Main political parties ‘unlikely to deliver’ on education pledges, leading think tank says

Further education plans also come under scrutiny as Labour promises not to be a “top-down micromanager from Whitehall”.

Out of reach: manifesto commitments on education. Photo:  Ben Birchall/PA

None of the major parties are likely to deliver their “bold pledges” on education, a leading think tank has said, as Labour, the Liberal Democrats and the Conservatives all face criticism for providing too little detail on their plans for post-16 education.

The Conservatives, Labour, the Liberal Democrats and Green Party have all committed to large spending increases if they win the election on 12 December. They have said the funds will reduce opportunity gaps and improve educational attainment – but the policies in their respective manifestos are “unlikely to deliver on these aspirations”, according to the Education Policy Institute.

The warning came the same week as the Institute for Fiscal Studies warned that Labour and the Lib Dems may have underestimated how much their plans for adult education could cost.


EPI researchers found that polices set out in the Conservative manifesto could cause the gap between advantaged and disadvantaged pupils to stagnate or increase, despite a promise to give “every child the same opportunity”.

Under the plans, “half of disadvantaged secondary schools will not be seeing real terms increases in funding next year,'' the report’s lead author Jon Andrews said. 

And, while Labour’s commitments to extra education funding were deemed enough to improve standards, its plans to scrap the regulator Ofsted could “offset the gains” of the funding.

Labour plans to abolish university tuition fees were also dismissed as being “of no benefit to attainment or reducing the disadvantage gap”, according to Andrews. 

The report praised the Lib Dems’ commitment to early years-funding, but EPI added that the party needed a more “carefully phased strategy” to be considered credible.

And both Labour and the Lib Dems may have underestimated the cost of their policies on free school meals, which could lead to them having to cut into other parts of their schools budgets, it added.

Labour has pledged a total of £25bn over three years towards education, as well as plans to cap class sizes to 30 pupils, ensuring qualified teachers and reversing cuts to the Pupil Premium.

The Conservatives have promised a more modest £14bn over three years, including cash for special needs support, boosting teacher salaries and building more free schools, and to give more powers to Ofsted.

Natalie Perera, EPI's head of research, said: "All of the main parties are united by one thing - bold ambitions to raise attainment and close gaps. However, our analysis shows that while each party has some well-designed and helpful policies, none has a properly evidence-based strategy to meet their ambitions.”

Further education

The think tank also warned that none of the parties had provided enough detail on their plans for further and technical education.

“There is little detail across manifestos on how technical education will be addressed in a new government. Our assumption is that current government policy on reforming qualifications including T-Levels will continue, but there is no detail on what funding will be provided and how quality will be ensured,” the report said.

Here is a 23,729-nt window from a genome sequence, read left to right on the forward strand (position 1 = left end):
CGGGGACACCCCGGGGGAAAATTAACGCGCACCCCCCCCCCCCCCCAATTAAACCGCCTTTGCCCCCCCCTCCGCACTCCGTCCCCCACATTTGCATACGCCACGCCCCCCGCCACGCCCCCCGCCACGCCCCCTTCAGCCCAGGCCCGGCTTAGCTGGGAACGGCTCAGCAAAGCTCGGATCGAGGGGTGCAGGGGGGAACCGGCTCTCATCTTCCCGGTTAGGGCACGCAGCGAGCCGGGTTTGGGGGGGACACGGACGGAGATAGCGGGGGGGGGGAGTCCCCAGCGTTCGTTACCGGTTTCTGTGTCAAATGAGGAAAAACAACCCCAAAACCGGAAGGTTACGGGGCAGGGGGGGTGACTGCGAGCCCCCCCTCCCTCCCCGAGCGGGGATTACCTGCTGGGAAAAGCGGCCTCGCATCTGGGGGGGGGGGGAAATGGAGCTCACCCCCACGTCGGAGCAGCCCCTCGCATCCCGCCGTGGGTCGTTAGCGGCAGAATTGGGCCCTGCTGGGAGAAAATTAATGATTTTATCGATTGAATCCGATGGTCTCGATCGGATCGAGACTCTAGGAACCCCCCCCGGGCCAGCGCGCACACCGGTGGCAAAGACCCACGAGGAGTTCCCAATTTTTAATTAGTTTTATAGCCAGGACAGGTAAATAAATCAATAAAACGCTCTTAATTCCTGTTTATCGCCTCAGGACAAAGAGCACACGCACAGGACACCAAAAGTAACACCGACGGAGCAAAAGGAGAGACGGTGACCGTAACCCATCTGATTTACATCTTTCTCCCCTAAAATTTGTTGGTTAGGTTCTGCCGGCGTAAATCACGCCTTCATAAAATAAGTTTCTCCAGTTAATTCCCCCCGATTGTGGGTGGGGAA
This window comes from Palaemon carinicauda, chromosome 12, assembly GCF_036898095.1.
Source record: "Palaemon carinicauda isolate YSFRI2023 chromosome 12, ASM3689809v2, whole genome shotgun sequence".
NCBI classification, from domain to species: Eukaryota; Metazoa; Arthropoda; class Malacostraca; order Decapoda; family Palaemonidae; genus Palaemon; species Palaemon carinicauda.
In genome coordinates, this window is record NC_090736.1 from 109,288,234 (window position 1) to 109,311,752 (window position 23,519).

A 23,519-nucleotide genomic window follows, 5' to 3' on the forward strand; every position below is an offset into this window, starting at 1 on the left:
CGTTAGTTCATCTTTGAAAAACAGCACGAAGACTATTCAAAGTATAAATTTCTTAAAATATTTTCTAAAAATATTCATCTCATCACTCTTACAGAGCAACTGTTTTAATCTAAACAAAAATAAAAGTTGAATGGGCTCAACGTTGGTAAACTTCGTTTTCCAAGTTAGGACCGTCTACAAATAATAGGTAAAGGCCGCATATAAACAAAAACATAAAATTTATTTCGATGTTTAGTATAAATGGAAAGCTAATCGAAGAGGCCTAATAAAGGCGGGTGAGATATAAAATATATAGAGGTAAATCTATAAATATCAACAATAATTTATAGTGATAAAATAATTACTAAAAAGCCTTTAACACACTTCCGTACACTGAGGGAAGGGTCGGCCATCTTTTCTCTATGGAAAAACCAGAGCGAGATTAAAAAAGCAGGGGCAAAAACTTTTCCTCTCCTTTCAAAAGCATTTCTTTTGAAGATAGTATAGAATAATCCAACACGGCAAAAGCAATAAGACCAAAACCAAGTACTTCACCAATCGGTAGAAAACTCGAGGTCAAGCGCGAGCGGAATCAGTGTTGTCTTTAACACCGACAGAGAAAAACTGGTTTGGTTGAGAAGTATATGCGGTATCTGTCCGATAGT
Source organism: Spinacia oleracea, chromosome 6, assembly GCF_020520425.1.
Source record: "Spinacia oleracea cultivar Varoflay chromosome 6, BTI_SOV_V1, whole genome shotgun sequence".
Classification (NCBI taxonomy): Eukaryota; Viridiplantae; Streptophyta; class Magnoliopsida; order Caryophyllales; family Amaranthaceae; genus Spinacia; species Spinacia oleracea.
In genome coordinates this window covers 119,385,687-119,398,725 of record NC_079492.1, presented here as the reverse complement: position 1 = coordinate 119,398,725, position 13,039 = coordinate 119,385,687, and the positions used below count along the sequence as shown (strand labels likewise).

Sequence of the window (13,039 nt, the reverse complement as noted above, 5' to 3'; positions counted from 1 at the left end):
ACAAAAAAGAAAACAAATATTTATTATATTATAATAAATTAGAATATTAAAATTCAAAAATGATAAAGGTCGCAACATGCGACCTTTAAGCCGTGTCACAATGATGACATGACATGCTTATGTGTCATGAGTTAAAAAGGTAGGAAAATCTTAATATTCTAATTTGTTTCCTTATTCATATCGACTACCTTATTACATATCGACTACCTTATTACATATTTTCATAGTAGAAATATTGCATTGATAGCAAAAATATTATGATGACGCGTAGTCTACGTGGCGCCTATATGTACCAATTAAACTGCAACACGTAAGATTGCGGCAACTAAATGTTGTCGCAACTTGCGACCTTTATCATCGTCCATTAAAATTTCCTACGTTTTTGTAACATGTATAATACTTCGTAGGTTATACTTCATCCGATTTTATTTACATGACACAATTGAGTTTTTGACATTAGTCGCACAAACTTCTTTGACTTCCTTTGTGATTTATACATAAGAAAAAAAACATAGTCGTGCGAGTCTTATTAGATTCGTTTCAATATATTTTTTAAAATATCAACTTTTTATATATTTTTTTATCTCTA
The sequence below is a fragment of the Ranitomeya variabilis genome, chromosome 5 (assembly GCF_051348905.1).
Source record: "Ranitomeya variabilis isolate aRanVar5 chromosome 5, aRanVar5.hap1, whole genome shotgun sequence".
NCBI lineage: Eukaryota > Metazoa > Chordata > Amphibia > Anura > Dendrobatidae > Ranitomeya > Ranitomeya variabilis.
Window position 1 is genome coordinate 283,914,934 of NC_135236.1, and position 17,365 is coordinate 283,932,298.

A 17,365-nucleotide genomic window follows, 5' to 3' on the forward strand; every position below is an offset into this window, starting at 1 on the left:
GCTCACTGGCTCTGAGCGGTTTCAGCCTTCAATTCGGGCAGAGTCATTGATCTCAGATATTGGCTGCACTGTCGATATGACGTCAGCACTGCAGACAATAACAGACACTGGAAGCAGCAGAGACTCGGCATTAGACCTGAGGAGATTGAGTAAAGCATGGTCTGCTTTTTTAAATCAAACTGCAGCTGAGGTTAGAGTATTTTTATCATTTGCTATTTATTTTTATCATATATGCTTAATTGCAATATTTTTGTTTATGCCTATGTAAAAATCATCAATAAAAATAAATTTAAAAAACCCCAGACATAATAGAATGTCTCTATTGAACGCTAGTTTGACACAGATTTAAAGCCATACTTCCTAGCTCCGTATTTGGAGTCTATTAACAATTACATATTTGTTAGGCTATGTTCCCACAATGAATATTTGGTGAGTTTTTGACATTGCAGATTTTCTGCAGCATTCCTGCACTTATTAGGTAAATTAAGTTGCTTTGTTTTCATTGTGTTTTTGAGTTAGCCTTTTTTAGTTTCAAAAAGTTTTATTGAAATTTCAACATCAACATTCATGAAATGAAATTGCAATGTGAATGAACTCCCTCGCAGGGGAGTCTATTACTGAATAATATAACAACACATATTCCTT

Nor is there any “clear focus from any party” on the benefits of recruiting younger apprentices or improving the quality of apprenticeships, it added.

An IFS analysis published earlier this this week found that all three main parties have promised significant funding increases for further education, while Labour and the Liberal Democrats have proposed “extremely large rises in spending and eligibility” for adult education.

The Labour manifesto promised an annual £3.3bn worth of extra spending and subsidies – a near 90% rise – for adult education up to 2023. The estimate did not include plans to abolish higher-education tuition fees.

The party has also promised to “reverse privatisation” of FE colleges, but shadow education minister Gordon Marsden said this week this would not meaning abolishing private providers, saying a Labour government be an “enabler, not a top-down micromanager from Whitehall”.

The Liberal Democrats costed its plan to offer “skills wallets” worth up to £10,000 for each adult to access life-long learning opportunities at £1.6bn a year by 2024-25 – a 24% increase on existing funding levels.

But the IFS warned both parties faced a risk “that spending might exceed plans if take-up is higher than expected, or even of fraud if the process is not well-regulated”.

By contrast, the Conservative Party has promised to spend £600m extra a year by 2022 on a National Skills Fund.

And while all three parties have pledged large increases to further-education spending, the IFS warned that school sixth forms could lose out under the Conservatives’ plans.

But the IFS said under the Tory plan, school sixth forms would see a fall in spending per student because of growth in student numbers, and because they were unlikely to benefit from the party’s promised extra cash for T-Levels.

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